Tag Archives: overcoming prejudice

The One-Many OM Project _ Ireland Rewrites the Story of Same Sex Marriage and Leads the World

Dublin, Ireland (CNN)—Same-sex couples will soon be able to walk down the aisle in the Emerald Isle.
By Laura Smith-Spark, Kevin Conlon and Phil Black

Voters in Ireland overwhelmingly chose to change their nation’s constitution Friday, becoming the first country in the world to legalize same-sex marriage through popular vote.

The official results were announced Saturday at a Dublin Castle press conference: 1,201,607 voted in favor of the landmark referendum, while 734,300 voted
against it, said Ríona Ní Fhlanghaile, an elections official.

Voter turnout in the majority Catholic nation was more than 60%, according to Fhlanghaile.

Despite speculation in the run-up that opposition to the measure might have been understated because people were too shy to tell pollsters that they planned to vote “no” — the outcome was lopsided, with the measure passing by just over 61% of the total vote cast.

Once the votes began to be tallied, the result was never in doubt.

Only one of the country’s 43 parliamentary constituencies failed to pass it.

Support from Ireland’s political leaders

As is the case in many other countries around the world, the issue is a polarizing one in Ireland, a country that didn’t decriminalize homosexuality until the 1990s.

This referendum was seen as a test of whether more liberal thinking can trump Ireland’s traditionally conservative, Catholic leanings.

The “yes” campaign enjoyed considerable support from the country’s political establishment.

Prime Minister Enda Kenny said prior to the vote that the country could “create history” and that a “yes” vote would “obliterate” prejudice along with irrational fears of difference. On Saturday, Kenny said the outcome “disclosed who we are — a generous, compassionate, bold and joyful people.”

“In Ireland, we’re known as a nation of storytellers,” added Deputy Prime Minister Joan Burton. “And today, the people have told quite some story. This is a magical, moving moment.”

Gerry Adams, leader of the Sinn Fein political party, called it “a huge day for equality,” and over the border in Northern Ireland — the only part of the United Kingdom where same-sex marriage is still prohibited — Deputy First Minister Martin McGuinness hoped they’ll take notice.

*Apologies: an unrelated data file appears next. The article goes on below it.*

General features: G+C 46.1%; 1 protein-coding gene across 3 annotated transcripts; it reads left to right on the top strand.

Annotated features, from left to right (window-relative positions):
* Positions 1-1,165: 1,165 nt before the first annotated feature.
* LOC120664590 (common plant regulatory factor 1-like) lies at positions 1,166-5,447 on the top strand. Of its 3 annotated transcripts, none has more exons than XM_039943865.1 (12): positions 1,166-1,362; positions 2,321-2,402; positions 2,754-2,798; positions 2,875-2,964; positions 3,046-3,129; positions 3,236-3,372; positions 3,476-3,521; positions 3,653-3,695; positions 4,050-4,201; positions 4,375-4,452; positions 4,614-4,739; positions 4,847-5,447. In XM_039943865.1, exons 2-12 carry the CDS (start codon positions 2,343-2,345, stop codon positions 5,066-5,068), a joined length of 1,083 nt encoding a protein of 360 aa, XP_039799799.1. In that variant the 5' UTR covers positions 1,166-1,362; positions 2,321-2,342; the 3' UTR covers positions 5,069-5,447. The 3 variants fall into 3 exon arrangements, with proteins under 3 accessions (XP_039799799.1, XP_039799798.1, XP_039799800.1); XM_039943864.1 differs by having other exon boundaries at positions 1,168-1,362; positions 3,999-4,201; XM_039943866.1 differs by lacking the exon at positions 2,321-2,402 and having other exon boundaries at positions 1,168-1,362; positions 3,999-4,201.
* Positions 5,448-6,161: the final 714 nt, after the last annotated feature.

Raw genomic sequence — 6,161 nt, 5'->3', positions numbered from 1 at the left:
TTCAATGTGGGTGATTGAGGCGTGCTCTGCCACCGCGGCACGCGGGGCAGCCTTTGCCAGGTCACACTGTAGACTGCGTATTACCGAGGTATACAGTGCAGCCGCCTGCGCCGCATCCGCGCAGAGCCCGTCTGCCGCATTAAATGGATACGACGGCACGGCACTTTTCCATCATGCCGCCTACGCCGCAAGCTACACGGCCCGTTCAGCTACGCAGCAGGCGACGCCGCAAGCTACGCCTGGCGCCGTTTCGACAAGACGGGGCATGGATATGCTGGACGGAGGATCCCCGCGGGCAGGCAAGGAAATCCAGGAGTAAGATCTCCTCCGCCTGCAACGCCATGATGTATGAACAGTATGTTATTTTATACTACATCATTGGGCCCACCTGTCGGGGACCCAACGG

“The world is moving on and Ireland is taking the lead,” said McGuinness. “Politicians, particularly in the north need to reflect on this progress.”

About civil marriage equality

While same-sex “civil partnerships” were introduced in Ireland in 2010, advocates for marriage equality said those fell short of the recognition and protections afforded by marriage.

Gay and lesbian couples will now be able to enter into civil marriage, which “is different and distinct from religious marriage,” according to Yes Equality, the umbrella group that spearheaded the campaign. “No religious institution can be forced to marry a lesbian or gay couple against their beliefs,” the group’s website says. “Churches will be able to continue with religious ceremonies and will not be required to conduct wedding ceremonies for same-sex couples.”

Opposition was largely organized by Catholic groups that focused on a message of protecting the traditional family.

Yes Equality says however that the outcome will have no bearing on surrogacy or adoption rights.

Despite the pounding they took at the polls, opposition groups struck a conciliatory tone after it was over.

“Congratulations to the Yes side. Well done. #MarRef,” tweeted a conservative Catholic think tank that advocated against legalizing same-sex marriage.

This is their day, and they should enjoy it,” said another group opposing same-sex marriage, Mothers and Fathers Matter.

“Though at times this campaign was unpleasant for people on all sides, nobody who involves themselves in a campaign does so with anything but the good of their country at heart,” read a group statement. “There is no better way to resolve difference than the way we are using today.”

The Vision at the Restaurant Table

It was the summer of 2011, and the girl had just had enough. She’d been dealing with inaccessible websites, prejudice from professors, anger, so much anger. Like its own creature, alive in itself, rage, rage against the night
shout and scream, become a child again in the worst, worst way.

The girl’s dad told her to just let go, forget about it. But the girl struggles, thinking: but aren’t we here to change the world, But aren’t we here to end this suffering, but aren’t we here? The girl, so here, so agonizingly here, the anger creature within herself with nowhere to go, pounding the cage of her own ribs, cannot be reasoned with, has been ignored for so long.

She tells herself, be sensible, be calm, be strategic, rise above it, be wise. But stronger in her is The conviction that it might all be nonsense and for nothing: look away, look away…

Later that night, the girl goes out to eat, and walks into the restaurant, sitting down at the table her father reserved, trying to enjoy the music with the bird in it. The dad asks, “hear the bird?” And the girl hears the bird, but the fog she’s in makes everything so far away.